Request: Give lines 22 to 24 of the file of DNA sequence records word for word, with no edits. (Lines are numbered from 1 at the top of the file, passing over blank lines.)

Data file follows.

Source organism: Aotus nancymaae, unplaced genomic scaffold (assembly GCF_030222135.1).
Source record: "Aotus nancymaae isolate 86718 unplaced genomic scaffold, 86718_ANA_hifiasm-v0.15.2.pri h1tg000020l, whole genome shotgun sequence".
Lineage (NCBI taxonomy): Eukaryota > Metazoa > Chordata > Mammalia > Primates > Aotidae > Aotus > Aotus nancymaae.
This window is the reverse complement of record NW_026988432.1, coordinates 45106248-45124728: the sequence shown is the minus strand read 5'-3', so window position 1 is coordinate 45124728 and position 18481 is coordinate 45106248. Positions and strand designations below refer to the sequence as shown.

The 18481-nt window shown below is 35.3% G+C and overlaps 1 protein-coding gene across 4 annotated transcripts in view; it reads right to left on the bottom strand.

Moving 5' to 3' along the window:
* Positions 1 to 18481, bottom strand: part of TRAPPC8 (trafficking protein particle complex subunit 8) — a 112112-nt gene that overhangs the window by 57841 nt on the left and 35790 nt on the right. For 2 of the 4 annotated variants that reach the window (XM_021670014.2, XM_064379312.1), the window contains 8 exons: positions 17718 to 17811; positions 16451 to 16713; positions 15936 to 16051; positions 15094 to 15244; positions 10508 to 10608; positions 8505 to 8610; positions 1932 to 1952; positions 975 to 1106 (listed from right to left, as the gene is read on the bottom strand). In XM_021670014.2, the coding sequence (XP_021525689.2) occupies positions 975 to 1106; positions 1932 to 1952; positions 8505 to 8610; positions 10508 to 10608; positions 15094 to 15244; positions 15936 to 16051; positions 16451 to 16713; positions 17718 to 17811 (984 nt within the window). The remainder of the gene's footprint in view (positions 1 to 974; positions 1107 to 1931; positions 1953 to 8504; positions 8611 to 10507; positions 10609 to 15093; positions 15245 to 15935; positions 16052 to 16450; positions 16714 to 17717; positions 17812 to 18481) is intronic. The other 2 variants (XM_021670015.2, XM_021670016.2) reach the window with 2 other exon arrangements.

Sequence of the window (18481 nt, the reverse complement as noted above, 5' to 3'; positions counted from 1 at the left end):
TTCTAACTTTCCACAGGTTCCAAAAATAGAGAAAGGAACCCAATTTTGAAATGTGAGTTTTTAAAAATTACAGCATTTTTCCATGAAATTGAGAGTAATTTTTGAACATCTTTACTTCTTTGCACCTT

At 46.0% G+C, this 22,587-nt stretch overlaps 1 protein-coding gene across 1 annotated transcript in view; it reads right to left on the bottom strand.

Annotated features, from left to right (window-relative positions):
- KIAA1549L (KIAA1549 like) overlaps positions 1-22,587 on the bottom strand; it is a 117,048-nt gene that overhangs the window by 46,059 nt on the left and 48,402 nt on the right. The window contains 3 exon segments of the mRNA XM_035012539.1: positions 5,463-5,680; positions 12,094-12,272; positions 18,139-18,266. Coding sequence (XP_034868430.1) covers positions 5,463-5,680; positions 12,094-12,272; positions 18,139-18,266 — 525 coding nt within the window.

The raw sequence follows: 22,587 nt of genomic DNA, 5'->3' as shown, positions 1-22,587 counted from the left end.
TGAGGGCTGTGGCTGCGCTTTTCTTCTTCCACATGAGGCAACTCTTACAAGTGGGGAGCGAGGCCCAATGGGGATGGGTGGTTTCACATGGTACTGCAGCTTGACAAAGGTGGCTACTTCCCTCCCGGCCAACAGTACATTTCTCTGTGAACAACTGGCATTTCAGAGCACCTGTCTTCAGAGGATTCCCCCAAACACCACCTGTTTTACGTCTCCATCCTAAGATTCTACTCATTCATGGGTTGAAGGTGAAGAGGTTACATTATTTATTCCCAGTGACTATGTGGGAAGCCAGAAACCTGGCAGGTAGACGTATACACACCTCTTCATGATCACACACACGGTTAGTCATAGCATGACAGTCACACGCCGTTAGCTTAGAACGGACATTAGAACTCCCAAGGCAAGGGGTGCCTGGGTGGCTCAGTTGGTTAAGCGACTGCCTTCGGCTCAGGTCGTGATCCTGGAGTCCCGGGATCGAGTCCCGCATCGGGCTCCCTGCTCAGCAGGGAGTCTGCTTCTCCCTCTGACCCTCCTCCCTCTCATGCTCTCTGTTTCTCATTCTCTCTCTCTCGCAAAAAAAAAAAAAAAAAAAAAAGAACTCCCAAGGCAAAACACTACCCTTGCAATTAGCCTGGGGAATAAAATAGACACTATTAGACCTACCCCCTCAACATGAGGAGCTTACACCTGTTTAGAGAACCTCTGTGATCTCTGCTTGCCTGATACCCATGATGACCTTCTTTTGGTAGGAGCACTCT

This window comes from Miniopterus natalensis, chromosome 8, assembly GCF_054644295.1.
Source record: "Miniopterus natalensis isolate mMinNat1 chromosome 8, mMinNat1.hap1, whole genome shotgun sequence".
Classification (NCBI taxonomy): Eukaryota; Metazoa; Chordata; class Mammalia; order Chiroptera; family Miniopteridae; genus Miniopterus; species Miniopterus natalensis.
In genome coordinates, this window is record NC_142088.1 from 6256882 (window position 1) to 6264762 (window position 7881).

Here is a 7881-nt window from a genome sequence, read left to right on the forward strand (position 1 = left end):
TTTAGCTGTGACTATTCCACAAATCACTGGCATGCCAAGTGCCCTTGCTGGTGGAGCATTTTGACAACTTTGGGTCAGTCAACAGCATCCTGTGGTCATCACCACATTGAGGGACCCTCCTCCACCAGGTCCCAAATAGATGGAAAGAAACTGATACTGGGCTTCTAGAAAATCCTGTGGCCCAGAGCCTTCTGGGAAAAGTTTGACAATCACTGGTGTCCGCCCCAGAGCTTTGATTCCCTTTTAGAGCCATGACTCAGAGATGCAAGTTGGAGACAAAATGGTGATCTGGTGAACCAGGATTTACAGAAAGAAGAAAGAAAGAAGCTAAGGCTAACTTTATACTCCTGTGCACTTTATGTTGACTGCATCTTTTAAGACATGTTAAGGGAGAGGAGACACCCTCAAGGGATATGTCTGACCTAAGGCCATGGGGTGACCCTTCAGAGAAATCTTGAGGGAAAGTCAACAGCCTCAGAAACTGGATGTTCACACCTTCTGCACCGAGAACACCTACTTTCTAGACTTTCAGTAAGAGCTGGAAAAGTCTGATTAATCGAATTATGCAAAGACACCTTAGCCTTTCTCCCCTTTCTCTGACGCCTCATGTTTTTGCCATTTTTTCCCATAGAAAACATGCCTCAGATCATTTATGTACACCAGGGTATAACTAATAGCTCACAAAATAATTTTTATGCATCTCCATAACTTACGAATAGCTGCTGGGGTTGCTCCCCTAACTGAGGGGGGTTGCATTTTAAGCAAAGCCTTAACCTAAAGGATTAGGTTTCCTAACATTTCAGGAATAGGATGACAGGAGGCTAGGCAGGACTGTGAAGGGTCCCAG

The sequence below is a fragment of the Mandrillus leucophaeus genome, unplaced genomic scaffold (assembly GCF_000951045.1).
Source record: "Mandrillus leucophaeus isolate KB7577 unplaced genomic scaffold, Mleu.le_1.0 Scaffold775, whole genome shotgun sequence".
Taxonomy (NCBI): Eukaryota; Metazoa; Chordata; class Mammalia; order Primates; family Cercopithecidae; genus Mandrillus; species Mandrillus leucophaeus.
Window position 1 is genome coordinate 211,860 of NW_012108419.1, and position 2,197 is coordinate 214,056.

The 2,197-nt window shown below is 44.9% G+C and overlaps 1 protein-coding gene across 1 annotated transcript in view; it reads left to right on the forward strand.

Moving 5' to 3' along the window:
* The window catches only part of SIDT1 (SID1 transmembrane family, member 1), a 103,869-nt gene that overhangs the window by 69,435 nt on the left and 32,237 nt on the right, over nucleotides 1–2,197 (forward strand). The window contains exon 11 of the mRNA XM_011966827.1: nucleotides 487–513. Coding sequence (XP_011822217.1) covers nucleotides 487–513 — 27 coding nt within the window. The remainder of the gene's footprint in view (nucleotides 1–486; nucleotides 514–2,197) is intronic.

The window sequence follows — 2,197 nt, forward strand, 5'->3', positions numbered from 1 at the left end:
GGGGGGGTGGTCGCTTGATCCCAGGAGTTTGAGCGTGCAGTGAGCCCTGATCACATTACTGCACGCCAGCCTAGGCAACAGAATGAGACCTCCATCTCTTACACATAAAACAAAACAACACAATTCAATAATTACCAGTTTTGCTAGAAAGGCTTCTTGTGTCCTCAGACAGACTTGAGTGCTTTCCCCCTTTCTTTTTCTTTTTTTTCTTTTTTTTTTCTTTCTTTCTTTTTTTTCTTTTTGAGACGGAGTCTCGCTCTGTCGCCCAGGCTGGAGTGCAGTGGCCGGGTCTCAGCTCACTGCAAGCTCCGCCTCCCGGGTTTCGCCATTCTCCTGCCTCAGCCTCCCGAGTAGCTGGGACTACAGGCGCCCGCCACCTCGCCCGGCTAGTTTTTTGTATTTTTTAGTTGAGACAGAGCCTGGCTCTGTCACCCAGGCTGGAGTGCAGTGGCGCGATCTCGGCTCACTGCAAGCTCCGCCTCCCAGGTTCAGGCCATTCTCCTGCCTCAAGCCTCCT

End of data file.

Source record: "Mandrillus leucophaeus isolate KB7577 unplaced genomic scaffold, Mleu.le_1.0 Scaffold775, whole genome shotgun sequence".
Taxonomy (NCBI): Eukaryota; Metazoa; Chordata; class Mammalia; order Primates; family Cercopithecidae; genus Mandrillus; species Mandrillus leucophaeus.
Window position 1 is genome coordinate 211,860 of NW_012108419.1, and position 2,197 is coordinate 214,056.